The success (and misfortunes) of the post-war Japanese economy has been one of the most debated points in modern economics. Many explanations focus on cultural and institutional factors, and in particular the role of 'Informality' (networks organizing business activity and government policy). Adrian van Rixtel, an economist at the European Central Bank, provides a quantitative and qualitative assessment of Informality in the formation of Japanese monetary policy. Having been based in Japan for three years, two years of which were spent at the Institute for Monetary and Economic Studies at the Bank of Japan and the Japanese Ministry of Finance, he is able to bring a unique 'insider-outsider' perspective to the subject.
• Essential for all students of the Japanese economy • Major theoretical, business and policy implications • Author provides unique 'insider-outsider' perspective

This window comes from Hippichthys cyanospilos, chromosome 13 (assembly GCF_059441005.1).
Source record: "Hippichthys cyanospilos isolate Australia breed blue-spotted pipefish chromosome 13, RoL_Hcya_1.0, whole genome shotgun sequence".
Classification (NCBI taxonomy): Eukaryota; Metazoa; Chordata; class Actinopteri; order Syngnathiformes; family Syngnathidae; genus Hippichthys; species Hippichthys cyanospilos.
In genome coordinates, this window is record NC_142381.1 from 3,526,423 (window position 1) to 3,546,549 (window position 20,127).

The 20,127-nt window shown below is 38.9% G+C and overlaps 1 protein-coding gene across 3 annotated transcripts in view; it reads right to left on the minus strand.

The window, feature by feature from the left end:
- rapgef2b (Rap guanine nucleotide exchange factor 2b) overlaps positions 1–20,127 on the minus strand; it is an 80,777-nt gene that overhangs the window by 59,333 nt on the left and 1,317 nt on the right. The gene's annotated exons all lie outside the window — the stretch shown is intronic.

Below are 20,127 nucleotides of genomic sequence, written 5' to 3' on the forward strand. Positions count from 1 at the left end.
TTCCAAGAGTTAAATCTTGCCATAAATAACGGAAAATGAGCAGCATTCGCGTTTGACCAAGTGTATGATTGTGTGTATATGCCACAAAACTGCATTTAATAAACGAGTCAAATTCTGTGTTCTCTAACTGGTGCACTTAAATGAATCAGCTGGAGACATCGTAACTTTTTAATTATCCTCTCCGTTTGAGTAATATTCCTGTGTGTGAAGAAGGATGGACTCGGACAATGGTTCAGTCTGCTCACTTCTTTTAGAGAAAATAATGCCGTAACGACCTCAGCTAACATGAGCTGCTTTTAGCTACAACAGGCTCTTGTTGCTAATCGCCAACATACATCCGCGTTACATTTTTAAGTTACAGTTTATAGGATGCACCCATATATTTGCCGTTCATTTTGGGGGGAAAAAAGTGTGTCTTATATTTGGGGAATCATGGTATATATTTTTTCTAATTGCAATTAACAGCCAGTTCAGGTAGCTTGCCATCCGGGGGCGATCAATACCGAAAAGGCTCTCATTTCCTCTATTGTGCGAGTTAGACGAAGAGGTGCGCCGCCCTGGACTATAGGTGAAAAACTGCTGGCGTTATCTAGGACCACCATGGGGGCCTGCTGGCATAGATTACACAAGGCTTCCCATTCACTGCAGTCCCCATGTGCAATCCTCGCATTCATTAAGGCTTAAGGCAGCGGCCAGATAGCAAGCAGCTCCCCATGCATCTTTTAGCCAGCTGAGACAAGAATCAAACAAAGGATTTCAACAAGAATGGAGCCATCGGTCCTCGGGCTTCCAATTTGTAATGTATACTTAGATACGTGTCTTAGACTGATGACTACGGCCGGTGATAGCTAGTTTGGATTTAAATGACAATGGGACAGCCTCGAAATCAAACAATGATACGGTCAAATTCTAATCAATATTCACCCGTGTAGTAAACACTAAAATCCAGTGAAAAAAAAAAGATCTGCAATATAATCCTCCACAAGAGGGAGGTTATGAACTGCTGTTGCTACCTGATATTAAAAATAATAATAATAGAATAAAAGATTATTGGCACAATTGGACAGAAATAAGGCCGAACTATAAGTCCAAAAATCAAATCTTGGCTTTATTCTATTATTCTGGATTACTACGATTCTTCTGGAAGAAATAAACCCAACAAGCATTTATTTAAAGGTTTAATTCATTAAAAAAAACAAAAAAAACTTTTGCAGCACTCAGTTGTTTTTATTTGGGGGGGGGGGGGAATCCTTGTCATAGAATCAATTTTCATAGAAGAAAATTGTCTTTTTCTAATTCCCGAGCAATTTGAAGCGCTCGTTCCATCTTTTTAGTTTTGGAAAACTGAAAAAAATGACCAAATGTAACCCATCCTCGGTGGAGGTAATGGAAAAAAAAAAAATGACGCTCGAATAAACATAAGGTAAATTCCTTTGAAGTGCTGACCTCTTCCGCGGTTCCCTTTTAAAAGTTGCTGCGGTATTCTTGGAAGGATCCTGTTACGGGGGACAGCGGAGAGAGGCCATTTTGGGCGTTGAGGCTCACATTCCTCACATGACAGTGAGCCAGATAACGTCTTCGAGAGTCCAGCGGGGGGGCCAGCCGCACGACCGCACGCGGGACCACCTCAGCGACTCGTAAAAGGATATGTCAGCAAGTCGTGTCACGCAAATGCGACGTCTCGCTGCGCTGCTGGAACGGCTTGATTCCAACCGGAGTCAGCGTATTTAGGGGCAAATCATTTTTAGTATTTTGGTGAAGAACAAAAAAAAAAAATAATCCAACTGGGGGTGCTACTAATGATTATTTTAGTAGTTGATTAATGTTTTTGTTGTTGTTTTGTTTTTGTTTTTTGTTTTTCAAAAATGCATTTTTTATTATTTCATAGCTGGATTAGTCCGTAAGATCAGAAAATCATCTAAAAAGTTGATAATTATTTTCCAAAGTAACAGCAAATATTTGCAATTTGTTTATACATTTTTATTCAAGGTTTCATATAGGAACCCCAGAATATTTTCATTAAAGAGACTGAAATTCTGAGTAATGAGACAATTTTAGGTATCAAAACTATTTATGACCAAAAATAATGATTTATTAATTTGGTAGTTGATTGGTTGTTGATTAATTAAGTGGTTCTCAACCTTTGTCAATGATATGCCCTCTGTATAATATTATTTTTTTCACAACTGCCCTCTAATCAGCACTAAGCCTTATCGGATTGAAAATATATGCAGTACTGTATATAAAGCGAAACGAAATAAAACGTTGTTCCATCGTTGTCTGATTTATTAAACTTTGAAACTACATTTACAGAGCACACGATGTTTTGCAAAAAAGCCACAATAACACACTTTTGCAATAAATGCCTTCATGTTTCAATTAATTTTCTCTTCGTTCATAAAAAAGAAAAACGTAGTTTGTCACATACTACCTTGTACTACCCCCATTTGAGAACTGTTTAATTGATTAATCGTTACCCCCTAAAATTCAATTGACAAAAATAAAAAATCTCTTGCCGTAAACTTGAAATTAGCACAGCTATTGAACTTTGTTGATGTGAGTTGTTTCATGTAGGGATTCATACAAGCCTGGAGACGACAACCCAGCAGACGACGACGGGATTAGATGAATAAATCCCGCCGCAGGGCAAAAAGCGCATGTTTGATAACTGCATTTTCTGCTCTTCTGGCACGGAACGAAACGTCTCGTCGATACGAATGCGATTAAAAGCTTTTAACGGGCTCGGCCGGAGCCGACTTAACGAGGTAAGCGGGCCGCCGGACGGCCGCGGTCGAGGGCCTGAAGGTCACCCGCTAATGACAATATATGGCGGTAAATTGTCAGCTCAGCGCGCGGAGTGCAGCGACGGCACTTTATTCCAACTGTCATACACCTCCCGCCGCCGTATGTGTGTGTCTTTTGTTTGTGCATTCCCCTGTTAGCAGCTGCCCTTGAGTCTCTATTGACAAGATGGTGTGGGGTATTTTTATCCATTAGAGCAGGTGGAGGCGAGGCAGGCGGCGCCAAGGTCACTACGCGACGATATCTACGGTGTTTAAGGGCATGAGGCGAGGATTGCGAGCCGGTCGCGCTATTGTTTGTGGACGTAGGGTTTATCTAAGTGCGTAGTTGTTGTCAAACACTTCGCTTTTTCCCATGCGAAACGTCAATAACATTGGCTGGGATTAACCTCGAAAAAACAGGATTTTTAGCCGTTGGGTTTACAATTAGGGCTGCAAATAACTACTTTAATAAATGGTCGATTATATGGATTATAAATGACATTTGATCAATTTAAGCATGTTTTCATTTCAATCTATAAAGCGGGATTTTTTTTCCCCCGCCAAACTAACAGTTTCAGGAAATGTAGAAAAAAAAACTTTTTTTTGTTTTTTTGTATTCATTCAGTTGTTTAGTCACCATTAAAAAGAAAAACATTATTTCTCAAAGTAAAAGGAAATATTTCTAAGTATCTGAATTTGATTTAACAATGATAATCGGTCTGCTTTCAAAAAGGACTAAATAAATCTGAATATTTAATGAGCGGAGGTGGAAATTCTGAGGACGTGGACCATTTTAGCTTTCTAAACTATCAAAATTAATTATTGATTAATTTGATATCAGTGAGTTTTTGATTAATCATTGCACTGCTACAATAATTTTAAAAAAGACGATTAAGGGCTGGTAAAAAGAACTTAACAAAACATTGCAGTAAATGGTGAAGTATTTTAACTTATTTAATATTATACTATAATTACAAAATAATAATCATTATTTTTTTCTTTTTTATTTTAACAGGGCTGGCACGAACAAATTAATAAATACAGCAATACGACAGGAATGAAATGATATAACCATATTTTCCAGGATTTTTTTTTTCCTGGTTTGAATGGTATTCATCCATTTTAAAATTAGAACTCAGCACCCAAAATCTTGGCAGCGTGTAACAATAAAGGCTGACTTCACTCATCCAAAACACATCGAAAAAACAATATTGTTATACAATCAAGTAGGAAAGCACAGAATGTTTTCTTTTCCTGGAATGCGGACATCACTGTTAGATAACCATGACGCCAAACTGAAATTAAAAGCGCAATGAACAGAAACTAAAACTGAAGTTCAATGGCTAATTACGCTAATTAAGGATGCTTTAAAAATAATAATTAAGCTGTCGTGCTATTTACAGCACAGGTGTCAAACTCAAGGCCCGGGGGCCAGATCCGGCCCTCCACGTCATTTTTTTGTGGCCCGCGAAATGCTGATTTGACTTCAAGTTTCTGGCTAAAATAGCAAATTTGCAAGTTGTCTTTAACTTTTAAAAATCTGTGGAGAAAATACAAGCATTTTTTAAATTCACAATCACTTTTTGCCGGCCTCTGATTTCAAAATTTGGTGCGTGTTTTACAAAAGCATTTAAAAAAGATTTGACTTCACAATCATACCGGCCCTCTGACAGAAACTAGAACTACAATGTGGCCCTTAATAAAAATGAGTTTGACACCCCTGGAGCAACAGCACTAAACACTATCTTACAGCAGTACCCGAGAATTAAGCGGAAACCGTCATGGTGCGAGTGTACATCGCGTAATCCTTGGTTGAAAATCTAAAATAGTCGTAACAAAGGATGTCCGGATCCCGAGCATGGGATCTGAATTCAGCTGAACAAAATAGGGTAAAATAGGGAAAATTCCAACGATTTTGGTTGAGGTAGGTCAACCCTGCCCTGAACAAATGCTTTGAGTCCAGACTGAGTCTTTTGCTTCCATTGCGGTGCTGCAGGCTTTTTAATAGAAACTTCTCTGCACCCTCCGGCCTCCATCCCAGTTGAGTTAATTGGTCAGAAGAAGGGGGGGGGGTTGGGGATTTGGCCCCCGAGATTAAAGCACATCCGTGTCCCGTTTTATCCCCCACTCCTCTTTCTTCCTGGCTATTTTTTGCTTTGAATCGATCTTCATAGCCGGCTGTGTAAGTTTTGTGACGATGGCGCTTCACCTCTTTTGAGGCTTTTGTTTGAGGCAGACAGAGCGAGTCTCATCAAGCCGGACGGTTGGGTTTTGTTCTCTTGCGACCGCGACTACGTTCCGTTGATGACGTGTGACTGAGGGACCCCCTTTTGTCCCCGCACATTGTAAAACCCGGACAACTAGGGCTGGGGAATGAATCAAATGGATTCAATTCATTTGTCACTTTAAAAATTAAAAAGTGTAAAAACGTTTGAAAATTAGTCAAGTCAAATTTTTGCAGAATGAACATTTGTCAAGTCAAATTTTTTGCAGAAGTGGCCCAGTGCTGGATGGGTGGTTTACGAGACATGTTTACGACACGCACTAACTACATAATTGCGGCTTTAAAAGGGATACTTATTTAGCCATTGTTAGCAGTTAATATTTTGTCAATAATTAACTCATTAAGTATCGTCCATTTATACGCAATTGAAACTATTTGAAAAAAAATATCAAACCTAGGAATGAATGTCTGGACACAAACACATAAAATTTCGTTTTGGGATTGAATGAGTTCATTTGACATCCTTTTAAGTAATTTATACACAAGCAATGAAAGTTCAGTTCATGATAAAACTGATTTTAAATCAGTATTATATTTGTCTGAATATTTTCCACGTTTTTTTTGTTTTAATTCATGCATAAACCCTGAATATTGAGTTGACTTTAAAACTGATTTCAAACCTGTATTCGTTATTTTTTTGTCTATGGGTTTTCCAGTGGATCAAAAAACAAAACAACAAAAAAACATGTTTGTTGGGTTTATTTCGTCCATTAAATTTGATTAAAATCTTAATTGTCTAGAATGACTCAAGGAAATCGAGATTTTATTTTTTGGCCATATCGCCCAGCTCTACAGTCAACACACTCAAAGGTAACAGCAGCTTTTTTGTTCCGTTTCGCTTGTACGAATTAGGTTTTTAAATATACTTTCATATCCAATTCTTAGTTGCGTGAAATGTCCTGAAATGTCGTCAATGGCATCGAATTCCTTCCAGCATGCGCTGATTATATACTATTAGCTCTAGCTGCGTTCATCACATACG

List of figures; List of tables; Acknowledgements; 1. Introduction; Part I. Theory: 2. The political economy and economic system of Japan: a survey of literature, conflict and confusion; 3. Informal aspects of Japanese economic policy; 4. Informality and monetary policy: an operational framework; Part II. The Institutions and their Policies: 5. Informality, monetary authorities and monetary policy: the pre-1998 reform regime; 6. Informality, banking crisis and financial reform: 1998 and beyond; Part III. Empirical Evidence: 7. Amakudari in the private banking industry: an empirical investigation; 8. Amakudari and the performance of Japanese banks; 9. Conclusion: informality, monetary policy and bank performance - lessons from the Japanese experience; Bibliography; Index.